NASA's James Webb Space Telescope (Webb) has revolutionized the science of astronomy in the year since its launch on Christmas Day 2021. From stunning hi-res images of Jupiter to detailed, sparkling shots of the Tarantula Nebula and the Cartwheel Galaxy, every image returned to Earth has pushed boundaries of beauty and knowledge. Webb's latest image of the Pillars of Creation—gas and dust pillars within the Eagle Nebula—combines Near-Infrared Camera (NIRCam) and Mid-Infrared Instrument (MIRI) footage to spectacular effect.
The Pillars of Creation were first photographed by the Hubble Space Telescope Wide Field and Planetary Camera 2 in 1995. Webb released an updated image in October of 2022, but the latest shot combines near and mid-infrared light. The columns are made of cool gas and dust centered in a field of star creation.” When knots of gas and dust with sufficient mass form in the pillars, they begin to collapse under their own gravitational attraction, slowly heat up, and eventually form new stars,” says the Webb team. “Newly formed stars are especially apparent at the edges of the top two pillars – they are practically bursting onto the scene.”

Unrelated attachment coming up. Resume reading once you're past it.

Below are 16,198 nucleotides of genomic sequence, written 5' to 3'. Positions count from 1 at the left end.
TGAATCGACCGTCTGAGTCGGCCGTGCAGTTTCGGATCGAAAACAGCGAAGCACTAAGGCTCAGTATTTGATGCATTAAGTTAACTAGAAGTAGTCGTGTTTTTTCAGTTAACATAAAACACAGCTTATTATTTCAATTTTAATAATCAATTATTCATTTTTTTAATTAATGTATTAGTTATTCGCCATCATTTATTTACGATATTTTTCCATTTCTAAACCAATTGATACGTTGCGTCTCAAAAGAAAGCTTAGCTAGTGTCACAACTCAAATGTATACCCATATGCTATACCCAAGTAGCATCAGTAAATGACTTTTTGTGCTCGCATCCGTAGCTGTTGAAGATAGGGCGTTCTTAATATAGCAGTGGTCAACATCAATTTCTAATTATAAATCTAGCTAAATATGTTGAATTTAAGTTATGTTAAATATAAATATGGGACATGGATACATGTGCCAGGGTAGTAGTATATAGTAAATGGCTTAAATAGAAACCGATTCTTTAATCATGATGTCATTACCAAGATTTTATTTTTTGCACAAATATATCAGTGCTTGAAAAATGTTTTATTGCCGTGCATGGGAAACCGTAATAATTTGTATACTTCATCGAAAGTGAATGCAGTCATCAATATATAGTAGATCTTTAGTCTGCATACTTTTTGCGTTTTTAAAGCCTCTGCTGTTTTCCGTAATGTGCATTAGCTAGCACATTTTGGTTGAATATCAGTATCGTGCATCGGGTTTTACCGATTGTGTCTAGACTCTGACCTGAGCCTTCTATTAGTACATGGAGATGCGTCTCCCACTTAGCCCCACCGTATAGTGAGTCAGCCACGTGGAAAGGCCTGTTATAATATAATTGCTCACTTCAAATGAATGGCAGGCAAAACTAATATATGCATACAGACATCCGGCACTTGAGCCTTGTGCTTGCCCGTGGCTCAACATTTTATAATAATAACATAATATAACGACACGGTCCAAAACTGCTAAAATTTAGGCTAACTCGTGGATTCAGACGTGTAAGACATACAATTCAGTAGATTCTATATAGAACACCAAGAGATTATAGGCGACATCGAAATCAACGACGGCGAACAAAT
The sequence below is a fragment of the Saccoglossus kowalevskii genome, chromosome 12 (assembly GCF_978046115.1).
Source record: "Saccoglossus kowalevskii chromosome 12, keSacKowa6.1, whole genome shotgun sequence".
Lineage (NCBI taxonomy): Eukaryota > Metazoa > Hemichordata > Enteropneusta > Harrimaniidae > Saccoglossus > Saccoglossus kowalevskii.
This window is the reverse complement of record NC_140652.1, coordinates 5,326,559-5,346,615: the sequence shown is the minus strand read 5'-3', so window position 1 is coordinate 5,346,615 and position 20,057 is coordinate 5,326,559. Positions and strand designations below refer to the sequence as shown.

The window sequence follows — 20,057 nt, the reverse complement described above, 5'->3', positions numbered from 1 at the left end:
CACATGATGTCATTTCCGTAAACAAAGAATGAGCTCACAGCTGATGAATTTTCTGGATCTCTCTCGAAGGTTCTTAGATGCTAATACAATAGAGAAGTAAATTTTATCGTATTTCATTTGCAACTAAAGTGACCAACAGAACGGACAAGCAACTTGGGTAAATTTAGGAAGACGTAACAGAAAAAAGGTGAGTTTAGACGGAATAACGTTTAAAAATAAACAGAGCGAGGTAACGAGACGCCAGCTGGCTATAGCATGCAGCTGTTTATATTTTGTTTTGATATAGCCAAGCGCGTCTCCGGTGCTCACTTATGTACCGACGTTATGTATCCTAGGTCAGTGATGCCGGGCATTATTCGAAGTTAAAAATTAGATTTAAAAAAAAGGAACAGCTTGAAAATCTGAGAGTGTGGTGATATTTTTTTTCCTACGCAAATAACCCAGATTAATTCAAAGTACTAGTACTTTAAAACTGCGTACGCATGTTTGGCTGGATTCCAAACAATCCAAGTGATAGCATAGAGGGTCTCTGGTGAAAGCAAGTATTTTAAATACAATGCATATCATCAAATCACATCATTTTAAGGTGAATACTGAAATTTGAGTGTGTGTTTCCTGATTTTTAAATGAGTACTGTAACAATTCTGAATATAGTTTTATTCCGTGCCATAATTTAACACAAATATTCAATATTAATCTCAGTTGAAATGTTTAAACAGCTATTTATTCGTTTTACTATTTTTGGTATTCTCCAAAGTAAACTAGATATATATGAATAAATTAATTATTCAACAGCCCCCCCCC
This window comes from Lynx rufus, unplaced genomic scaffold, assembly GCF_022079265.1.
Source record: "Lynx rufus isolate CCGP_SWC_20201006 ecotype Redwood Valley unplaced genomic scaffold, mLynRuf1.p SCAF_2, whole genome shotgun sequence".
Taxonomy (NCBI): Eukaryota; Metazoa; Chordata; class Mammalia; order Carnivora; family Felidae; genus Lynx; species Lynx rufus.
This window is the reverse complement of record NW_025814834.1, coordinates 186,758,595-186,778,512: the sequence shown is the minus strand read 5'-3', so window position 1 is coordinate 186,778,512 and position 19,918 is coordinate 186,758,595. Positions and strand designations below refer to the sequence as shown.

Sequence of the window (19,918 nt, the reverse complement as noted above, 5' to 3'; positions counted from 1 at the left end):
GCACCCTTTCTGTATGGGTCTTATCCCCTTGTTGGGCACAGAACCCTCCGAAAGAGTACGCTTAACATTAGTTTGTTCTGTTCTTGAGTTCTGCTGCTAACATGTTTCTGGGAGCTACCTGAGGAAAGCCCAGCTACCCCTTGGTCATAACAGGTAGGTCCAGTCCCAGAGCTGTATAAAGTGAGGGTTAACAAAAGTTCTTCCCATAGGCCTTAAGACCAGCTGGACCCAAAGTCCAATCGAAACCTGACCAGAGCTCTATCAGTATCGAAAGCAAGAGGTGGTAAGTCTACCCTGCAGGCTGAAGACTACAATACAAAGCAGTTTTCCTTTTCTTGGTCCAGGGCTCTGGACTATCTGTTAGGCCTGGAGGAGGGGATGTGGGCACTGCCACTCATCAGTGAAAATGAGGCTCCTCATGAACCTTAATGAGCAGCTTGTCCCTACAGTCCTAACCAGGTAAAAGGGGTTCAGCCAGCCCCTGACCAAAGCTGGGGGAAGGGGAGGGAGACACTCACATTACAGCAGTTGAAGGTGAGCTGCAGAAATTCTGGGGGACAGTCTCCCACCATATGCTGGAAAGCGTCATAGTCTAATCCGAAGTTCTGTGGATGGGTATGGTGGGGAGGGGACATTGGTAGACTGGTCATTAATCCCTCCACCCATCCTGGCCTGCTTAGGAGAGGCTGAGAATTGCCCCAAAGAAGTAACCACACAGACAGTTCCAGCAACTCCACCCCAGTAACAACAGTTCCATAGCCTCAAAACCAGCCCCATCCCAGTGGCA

The red spots visible on the tip of the second pillar indicate young, actively forming stars which send out supersonic jets that interact with the gas and dust. While the mid-infrared image captures the layers of dust that make up this formation, the near-infrared highlights these stars. Combined, the image is the best view yet of this celestial marvel.
Like the October Webb image, this new image will, according to the European Space Agency, “help researchers revamp their models of star formation by identifying far more precise star populations, along with the quantities of gas and dust in the region. Over time, they will begin to build a clearer understanding of how stars form and burst out of these dusty clouds over millions of years.”